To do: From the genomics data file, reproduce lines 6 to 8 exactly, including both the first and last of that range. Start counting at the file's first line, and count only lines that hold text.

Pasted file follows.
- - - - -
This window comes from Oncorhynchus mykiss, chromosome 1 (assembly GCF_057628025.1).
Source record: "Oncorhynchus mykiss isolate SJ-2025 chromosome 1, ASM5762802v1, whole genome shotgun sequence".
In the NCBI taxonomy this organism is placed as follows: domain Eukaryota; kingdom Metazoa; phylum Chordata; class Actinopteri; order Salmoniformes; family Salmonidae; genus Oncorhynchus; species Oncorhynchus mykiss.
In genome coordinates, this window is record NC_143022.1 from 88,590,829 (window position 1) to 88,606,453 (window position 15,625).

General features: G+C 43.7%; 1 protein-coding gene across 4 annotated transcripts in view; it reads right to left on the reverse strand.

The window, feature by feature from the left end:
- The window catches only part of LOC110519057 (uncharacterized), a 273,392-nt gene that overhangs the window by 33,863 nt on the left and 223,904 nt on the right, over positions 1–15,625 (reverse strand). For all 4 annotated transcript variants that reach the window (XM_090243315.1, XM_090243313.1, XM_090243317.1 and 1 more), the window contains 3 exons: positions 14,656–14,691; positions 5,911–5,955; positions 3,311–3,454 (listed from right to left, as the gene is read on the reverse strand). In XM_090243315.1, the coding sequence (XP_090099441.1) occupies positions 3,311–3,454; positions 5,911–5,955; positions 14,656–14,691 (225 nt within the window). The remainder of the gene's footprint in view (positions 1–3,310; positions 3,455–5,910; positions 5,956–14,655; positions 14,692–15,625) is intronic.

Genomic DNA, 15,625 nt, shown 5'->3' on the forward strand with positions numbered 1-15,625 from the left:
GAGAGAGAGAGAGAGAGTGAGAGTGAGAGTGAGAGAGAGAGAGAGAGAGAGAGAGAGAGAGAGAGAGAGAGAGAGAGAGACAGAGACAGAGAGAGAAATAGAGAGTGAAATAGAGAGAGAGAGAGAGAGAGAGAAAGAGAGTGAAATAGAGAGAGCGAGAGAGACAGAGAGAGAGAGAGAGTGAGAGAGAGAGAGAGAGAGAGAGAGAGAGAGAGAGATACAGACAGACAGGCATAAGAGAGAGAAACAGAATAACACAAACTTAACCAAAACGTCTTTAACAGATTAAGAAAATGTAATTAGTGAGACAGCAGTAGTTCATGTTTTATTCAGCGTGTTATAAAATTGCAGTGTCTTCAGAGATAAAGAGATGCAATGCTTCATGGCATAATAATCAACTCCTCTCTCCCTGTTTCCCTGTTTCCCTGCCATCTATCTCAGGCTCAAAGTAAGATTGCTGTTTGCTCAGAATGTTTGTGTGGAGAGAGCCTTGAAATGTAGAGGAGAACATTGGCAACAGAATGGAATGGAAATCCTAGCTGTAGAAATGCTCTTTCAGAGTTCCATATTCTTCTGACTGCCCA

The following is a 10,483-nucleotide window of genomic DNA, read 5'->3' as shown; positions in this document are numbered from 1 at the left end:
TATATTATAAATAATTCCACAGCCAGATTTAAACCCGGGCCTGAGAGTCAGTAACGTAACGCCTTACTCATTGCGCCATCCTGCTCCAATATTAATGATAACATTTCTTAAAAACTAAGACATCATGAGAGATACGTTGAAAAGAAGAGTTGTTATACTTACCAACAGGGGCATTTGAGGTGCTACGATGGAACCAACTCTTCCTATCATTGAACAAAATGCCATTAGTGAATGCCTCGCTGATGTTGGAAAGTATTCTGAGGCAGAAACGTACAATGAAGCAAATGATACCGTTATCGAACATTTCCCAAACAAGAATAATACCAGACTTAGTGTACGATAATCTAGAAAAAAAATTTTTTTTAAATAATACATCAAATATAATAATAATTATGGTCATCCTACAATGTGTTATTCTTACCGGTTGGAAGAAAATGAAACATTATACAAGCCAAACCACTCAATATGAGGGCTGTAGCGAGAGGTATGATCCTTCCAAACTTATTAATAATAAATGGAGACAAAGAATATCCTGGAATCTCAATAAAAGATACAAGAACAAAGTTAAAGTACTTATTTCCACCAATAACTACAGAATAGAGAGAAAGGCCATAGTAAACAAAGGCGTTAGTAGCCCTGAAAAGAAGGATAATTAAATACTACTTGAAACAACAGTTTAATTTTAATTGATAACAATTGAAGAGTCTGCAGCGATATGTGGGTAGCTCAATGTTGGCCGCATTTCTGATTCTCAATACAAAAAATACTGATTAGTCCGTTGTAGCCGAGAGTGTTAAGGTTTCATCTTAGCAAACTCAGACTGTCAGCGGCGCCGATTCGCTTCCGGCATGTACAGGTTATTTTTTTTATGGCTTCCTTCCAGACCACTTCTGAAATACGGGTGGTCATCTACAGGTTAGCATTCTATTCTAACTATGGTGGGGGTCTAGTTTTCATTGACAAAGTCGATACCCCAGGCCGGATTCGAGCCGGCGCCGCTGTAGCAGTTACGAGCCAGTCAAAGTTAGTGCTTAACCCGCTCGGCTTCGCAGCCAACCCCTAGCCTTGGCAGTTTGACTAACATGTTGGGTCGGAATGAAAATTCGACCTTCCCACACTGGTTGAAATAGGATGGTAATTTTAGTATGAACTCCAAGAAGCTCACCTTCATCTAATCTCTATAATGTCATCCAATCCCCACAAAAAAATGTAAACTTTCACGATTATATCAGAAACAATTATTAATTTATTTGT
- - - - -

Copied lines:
The window, feature by feature from the left end:
- The window catches only part of LOC110519057 (uncharacterized), a 273,392-nt gene that overhangs the window by 33,863 nt on the left and 223,904 nt on the right, over positions 1–15,625 (reverse strand). For all 4 annotated transcript variants that reach the window (XM_090243315.1, XM_090243313.1, XM_090243317.1 and 1 more), the window contains 3 exons: positions 14,656–14,691; positions 5,911–5,955; positions 3,311–3,454 (listed from right to left, as the gene is read on the reverse strand). In XM_090243315.1, the coding sequence (XP_090099441.1) occupies positions 3,311–3,454; positions 5,911–5,955; positions 14,656–14,691 (225 nt within the window). The remainder of the gene's footprint in view (positions 1–3,310; positions 3,455–5,910; positions 5,956–14,655; positions 14,692–15,625) is intronic.

Genomic DNA, 15,625 nt, shown 5'->3' on the forward strand with positions numbered 1-15,625 from the left: